Japan said on Friday it may send navy ships soon to help combat piracy off the coast of Somalia, an announcement that came the same day three Chinese ships were scheduled to set off for the area.
Japanese Prime Minister Taro Aso ordered Defence Minister Yasukazu Hamada to press ahead with deliberations on how the armed forces could act against the pirates, the government's top spokesman told reporters.
"He ordered the defence minister to speed up considerations so that we can act quickly," Chief Cabinet Secretary Takeo Kawamura told reporters.
The dispatch could prove a legal and diplomatic headache for Japan, whose military activities overseas are tightly restricted by its post-World War Two pacifist constitution.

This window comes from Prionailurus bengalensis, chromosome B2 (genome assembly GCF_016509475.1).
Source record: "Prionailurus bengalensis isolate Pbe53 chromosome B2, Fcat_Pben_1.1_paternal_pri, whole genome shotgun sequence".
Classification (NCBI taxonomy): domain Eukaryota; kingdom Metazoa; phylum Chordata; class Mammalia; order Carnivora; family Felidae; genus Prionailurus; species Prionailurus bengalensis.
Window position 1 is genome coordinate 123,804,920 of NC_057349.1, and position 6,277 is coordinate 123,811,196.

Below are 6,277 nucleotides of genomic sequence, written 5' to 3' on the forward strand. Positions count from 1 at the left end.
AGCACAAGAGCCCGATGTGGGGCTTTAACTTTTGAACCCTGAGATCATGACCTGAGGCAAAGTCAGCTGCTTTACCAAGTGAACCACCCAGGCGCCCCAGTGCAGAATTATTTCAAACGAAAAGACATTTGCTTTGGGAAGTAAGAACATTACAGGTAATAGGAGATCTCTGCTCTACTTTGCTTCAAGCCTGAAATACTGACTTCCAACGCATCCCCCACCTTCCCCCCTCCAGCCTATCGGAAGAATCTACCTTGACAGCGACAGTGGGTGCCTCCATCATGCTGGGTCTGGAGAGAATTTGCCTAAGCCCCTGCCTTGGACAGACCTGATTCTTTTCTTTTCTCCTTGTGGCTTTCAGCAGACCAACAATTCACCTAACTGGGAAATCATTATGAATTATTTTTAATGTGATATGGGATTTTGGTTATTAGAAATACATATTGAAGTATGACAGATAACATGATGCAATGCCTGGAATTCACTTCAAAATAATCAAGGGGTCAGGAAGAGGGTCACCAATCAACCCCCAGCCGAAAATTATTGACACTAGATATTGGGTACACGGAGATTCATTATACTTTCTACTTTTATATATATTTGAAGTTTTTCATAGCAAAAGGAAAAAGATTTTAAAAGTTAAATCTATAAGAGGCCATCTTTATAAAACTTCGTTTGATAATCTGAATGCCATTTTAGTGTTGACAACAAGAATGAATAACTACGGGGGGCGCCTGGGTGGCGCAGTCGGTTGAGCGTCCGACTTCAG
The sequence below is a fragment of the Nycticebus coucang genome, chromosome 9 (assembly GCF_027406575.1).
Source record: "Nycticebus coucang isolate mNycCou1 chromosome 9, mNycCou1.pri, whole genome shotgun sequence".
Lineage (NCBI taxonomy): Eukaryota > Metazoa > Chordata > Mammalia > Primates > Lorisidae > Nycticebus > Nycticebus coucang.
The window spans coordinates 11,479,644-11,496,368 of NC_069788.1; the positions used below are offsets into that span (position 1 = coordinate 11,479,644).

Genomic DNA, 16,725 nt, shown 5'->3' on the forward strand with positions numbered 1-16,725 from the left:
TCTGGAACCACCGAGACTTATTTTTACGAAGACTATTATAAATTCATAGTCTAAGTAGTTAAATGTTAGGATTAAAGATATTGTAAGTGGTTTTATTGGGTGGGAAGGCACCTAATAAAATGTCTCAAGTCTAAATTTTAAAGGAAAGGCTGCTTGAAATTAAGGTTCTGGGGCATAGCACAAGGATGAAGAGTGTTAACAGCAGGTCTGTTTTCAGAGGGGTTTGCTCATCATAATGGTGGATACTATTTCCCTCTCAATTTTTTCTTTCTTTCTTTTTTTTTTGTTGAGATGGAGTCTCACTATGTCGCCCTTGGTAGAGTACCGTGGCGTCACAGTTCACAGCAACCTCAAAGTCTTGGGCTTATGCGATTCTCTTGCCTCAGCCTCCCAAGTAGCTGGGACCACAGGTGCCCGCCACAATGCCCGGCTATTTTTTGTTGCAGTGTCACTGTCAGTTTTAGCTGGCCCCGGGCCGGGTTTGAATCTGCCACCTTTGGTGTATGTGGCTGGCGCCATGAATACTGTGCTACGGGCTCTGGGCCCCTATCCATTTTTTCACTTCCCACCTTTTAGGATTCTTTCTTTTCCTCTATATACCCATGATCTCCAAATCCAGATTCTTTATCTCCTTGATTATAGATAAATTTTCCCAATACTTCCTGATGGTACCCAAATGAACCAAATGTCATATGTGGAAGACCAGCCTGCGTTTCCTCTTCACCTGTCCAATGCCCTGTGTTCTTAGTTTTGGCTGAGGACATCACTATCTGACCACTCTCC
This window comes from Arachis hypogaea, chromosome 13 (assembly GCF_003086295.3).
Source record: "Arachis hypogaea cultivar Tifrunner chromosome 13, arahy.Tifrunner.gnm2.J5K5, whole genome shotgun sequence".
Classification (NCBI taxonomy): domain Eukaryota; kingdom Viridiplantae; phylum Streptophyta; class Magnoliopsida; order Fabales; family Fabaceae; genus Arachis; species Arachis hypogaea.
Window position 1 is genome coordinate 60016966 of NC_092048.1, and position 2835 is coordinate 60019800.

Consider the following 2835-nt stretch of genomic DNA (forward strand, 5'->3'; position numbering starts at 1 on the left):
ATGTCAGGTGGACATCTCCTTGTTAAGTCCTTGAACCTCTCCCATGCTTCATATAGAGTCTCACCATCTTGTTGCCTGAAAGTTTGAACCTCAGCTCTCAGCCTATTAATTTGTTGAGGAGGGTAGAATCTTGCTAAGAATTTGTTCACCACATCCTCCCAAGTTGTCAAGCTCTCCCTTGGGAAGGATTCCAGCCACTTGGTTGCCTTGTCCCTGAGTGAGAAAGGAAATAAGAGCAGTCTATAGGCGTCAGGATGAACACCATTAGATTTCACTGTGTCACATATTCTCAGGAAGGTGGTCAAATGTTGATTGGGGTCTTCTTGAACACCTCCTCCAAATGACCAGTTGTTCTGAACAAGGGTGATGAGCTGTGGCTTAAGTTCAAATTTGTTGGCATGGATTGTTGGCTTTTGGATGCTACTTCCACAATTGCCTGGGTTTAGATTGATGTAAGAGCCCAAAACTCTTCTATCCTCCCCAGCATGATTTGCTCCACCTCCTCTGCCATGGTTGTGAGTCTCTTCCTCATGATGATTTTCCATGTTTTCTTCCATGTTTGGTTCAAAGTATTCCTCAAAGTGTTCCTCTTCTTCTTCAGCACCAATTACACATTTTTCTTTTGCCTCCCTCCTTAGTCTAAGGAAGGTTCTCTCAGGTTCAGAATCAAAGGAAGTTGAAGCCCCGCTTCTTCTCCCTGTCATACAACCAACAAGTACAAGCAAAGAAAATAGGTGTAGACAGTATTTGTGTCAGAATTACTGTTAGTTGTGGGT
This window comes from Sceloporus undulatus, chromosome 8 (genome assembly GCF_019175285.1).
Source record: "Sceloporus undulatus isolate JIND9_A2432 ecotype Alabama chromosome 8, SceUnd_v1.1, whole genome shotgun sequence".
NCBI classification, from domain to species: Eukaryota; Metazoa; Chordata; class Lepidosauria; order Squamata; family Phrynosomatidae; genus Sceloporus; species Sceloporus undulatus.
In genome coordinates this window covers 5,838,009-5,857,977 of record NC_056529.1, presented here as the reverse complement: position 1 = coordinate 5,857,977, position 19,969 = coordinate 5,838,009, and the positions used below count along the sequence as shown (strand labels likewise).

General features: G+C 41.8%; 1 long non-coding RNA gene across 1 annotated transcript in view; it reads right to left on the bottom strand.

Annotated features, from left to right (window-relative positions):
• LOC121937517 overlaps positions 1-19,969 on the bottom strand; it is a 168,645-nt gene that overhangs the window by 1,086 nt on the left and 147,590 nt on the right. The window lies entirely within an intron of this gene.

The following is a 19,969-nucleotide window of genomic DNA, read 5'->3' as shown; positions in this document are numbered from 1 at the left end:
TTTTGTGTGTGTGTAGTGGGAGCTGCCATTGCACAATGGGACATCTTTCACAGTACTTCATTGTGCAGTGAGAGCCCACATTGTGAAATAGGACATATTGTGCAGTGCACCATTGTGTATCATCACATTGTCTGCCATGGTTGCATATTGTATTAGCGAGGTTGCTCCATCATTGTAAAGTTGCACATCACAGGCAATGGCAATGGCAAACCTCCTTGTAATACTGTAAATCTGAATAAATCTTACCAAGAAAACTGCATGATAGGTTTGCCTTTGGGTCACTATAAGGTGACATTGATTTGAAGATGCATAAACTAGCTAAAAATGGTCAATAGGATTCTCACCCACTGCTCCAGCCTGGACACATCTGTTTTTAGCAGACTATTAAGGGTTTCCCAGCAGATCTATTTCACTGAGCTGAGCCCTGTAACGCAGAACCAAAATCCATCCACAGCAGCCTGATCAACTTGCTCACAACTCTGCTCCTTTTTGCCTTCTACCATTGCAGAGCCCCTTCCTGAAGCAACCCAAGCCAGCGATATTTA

The naval dispatch would be the first by the country to the region.
Japanese Prime Minister Aso said Tokyo would consider first sending ships under an existing marine security law, adding that passing a fresh law would take time.
The current law only permits the navy to protect Japanese vessels, a restriction that could lead to criticism from other countries whose ships are patrolling the area.
NATO and the European Union are among the international bodies that have ships patrolling waters off Somalia.
Last Mod: 26 Aralık 2008, 12:31